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Europe is 'bluffing' over Greece-Russia relations - analyst


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Europe is 'bluffing' over Greece-Russia relations - analyst

Brussels could only look on as Greek Prime Minister Alexis Tsipras met Russian President Vladimir Putin in Moscow on Wednesday.

The Greek side was looking for the financial benefits of strengthening relations with Moscow while EU officials warned of the consequences.

But could Greece open a window of opportunities outside the EU without being isolated at a critical moment in its own history?

Some analysts described Tsipras’ visit as nothing more than a distraction, masking real troubles still facing Athens.

The Greek government has delayed payments to suppliers in order to meet its next obligation to the International Monetary Fund, repayments of 458 million euros which are due on Thursday.

Other pundits think the visit shows the Greek people that the government is keeping its options open.

We explore the risks and possible consequences of enhanced ties.

Efi Koutsokosta – euronews

“Joining us is Konstaninos Filis, a professor of international relations. So what is the Greek side seeking from Tsipras’ visit to Moscow?”

Konstaninos Filis – political analyst

“The Europeans are bluffing when they demand that Greece limits its relations with Russia because the EU and indeed very big European states continue to deepen their own relations with Moscow for their national interests.

On the other hand, they say Greece shouldn’t strengthen its own links while negotiations with its creditors continue because, for one, it will send the wrong signal to its European partners that Greece’s policy is opportunistic and means that if you don’t satisfy our demands we can turn elsewhere.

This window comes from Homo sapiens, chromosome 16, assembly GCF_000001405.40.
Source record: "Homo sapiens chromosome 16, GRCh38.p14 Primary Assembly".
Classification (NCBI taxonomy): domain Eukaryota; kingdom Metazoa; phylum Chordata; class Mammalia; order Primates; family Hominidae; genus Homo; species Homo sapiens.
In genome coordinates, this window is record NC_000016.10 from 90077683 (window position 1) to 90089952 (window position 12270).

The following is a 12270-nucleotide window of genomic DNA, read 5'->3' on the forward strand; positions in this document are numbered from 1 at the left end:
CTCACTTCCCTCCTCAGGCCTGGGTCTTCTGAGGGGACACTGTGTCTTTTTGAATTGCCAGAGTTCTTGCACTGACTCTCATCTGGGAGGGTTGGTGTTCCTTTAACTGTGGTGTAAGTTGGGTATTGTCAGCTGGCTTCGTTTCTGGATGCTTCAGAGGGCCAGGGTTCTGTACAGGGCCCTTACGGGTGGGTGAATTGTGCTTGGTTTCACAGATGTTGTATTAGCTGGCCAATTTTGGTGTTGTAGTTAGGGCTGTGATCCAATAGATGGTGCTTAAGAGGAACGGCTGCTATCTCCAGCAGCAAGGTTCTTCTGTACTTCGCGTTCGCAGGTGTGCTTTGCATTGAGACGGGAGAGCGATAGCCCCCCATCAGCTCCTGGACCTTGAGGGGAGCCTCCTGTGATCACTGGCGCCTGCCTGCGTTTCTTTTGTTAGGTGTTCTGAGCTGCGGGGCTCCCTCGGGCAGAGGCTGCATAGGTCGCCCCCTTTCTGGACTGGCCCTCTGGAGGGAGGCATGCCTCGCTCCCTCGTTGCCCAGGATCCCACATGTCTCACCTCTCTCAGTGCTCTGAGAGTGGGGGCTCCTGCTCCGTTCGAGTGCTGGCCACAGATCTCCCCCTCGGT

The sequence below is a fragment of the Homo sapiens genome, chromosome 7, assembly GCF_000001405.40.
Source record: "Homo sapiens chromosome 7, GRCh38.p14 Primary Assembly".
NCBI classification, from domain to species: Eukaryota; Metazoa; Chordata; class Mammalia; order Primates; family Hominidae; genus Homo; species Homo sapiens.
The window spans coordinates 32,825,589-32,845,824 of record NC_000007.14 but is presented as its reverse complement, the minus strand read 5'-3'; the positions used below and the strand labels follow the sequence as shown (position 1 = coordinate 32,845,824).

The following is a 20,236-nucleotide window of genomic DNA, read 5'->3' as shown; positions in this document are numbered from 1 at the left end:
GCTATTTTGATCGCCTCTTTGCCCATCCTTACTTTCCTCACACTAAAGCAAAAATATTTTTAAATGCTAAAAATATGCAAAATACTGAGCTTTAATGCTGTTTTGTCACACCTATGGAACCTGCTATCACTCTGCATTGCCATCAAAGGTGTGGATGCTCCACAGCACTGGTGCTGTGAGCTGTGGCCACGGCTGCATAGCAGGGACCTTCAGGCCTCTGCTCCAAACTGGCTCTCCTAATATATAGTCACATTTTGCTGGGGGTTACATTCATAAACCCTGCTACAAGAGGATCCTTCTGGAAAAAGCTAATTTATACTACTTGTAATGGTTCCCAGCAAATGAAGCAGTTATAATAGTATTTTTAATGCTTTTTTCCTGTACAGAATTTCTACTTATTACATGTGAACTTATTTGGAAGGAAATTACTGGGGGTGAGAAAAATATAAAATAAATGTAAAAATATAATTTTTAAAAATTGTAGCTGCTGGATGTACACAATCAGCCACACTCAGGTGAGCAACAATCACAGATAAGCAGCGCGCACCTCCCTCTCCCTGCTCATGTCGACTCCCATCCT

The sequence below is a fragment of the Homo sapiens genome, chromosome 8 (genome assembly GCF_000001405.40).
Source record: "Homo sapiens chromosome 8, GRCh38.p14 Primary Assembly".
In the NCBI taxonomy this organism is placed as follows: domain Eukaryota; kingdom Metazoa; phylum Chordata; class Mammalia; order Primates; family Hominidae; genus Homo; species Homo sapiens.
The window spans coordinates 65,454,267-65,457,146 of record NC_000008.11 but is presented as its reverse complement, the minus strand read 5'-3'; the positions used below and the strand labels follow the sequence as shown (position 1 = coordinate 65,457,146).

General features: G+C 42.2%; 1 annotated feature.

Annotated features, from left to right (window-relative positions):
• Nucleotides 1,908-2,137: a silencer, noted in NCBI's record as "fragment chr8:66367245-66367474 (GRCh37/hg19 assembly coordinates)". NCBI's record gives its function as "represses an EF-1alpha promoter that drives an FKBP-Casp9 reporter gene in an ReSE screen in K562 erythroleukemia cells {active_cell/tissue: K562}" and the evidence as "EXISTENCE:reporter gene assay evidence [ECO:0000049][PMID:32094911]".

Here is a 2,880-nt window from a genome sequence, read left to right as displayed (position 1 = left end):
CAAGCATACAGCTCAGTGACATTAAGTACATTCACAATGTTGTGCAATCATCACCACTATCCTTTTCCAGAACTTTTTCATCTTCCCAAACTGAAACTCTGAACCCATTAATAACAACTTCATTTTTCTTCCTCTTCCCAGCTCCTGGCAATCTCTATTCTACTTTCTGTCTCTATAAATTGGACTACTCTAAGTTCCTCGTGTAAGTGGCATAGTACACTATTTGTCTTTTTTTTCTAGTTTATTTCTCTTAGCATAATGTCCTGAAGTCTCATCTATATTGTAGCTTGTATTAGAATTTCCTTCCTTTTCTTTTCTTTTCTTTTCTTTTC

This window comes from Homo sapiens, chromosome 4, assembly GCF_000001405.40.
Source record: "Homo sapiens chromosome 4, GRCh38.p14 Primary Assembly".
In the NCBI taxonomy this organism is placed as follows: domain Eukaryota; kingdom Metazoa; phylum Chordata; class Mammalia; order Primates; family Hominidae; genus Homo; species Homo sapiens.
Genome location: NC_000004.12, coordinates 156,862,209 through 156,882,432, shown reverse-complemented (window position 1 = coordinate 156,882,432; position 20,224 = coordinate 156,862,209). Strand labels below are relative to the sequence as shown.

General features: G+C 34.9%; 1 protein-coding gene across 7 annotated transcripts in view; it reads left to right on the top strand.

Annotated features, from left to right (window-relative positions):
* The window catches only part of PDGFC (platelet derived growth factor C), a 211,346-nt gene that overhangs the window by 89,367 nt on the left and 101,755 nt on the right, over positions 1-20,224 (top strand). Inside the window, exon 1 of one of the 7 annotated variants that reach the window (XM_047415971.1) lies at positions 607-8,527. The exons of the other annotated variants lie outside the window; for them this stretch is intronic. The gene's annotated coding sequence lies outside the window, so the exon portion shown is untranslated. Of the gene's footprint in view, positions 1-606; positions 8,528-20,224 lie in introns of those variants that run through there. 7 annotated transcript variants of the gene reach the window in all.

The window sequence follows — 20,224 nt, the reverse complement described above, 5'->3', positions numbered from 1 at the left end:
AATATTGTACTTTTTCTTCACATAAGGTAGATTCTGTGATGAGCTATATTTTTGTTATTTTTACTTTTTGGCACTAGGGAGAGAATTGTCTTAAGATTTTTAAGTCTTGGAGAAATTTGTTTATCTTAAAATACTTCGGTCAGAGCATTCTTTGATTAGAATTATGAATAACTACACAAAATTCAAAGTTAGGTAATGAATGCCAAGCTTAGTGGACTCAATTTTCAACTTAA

Secondly, Russia can’t be considered a serious alternative for Greece only a complementary one, there is always the danger that could send the wrong signal to other countries China.”

Efi Koutsokosta – euronews

“European Parliament President Martin Schulz has warned Athens not to put at risk the common EU position regarding sanctions towards Russia. However Prime Minister Alexis Tsipras recently veered off message with his comments. Isn’t this dangerous?”

Konstaninos Filis, political analyst

“I think that Athens won’t choose distance itself too much from the official Brussels position if this might lead to its isolation.

It will try to form a common EU bloc with other member states that share the same position and have similar priorities such as Italy, Austria, Slovakia, Cyprus and Hungary.

But Greece has to be careful not to mimic Hungary’s outspoken leadership about Russia and on that basis it’s important to maintain a single European position.”

Efi Koutsokosta – euronews

“Greece’s foreign minister signed up (yesterday) a common declaration in Hungary to proceed with the Turkish stream gas pipeline. So at a time when the EU is try to accelerate the concept of energy union and become less dependent on Russian gas, is it wise to take a different position?”

Konstaninos Filis, political analyst

“For Greece to participate in the Turkish Stream project, some specific conditions need to be met.
Firstly, countries affected by the cancellation of the South Stream such as Austria and Italy need to give the nod to Turkish Stream.

Secondly, companies should be recruited to distribute the gas throughout Europe once it reaches the Greek-Turkish border, given that Russia is against the involvement of other parties, to avoid legal complications.

The next step is to assure a common European position or at least, a minimum consensus from Brussels to support the project. Because if there is no EU backing, as was the case of the South Stream, then there is a risk that the project could be undermined.”

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